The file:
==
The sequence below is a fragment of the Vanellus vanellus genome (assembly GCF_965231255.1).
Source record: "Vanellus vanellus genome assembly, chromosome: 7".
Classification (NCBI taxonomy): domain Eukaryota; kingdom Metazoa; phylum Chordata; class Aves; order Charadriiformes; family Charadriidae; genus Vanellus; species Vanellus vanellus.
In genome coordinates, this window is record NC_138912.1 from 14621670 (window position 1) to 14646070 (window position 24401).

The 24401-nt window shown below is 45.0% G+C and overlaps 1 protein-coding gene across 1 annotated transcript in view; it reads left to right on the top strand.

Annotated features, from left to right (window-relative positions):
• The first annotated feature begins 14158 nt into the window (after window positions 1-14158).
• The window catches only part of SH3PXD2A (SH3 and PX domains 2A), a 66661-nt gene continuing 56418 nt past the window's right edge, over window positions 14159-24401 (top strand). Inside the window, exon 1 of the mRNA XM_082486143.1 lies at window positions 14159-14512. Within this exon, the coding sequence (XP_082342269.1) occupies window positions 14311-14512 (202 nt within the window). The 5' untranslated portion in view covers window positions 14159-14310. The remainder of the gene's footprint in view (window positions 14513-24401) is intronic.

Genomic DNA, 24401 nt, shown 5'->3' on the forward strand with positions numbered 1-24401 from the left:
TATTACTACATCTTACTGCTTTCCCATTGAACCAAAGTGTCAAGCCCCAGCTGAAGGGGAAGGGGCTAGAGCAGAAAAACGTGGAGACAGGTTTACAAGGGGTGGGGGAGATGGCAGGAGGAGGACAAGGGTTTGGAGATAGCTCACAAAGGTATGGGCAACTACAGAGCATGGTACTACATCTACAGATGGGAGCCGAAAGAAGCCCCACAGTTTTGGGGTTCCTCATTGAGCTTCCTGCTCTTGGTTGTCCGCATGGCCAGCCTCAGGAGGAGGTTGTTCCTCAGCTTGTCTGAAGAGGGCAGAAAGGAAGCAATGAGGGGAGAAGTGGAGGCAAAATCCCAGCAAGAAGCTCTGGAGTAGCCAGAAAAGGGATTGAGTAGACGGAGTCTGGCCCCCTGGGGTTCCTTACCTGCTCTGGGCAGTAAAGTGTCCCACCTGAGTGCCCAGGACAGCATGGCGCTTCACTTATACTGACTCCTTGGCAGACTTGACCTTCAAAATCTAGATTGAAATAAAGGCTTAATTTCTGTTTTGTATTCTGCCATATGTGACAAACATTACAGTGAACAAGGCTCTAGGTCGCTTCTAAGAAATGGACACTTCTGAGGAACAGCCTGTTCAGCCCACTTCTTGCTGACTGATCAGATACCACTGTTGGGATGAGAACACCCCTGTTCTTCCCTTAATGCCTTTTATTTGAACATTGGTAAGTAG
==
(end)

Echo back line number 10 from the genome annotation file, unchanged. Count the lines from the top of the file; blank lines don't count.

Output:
TATTACTACATCTTACTGCTTTCCCATTGAACCAAAGTGTCAAGCCCCAGCTGAAGGGGAAGGGGCTAGAGCAGAAAAACGTGGAGACAGGTTTACAAGGGGTGGGGGAGATGGCAGGAGGAGGACAAGGGTTTGGAGATAGCTCACAAAGGTATGGGCAACTACAGAGCATGGTACTACATCTACAGATGGGAGCCGAAAGAAGCCCCACAGTTTTGGGGTTCCTCATTGAGCTTCCTGCTCTTGGTTGTCCGCATGGCCAGCCTCAGGAGGAGGTTGTTCCTCAGCTTGTCTGAAGAGGGCAGAAAGGAAGCAATGAGGGGAGAAGTGGAGGCAAAATCCCAGCAAGAAGCTCTGGAGTAGCCAGAAAAGGGATTGAGTAGACGGAGTCTGGCCCCCTGGGGTTCCTTACCTGCTCTGGGCAGTAAAGTGTCCCACCTGAGTGCCCAGGACAGCATGGCGCTTCACTTATACTGACTCCTTGGCAGACTTGACCTTCAAAATCTAGATTGAAATAAAGGCTTAATTTCTGTTTTGTATTCTGCCATATGTGACAAACATTACAGTGAACAAGGCTCTAGGTCGCTTCTAAGAAATGGACACTTCTGAGGAACAGCCTGTTCAGCCCACTTCTTGCTGACTGATCAGATACCACTGTTGGGATGAGAACACCCCTGTTCTTCCCTTAATGCCTTTTATTTGAACATTGGTAAGTAG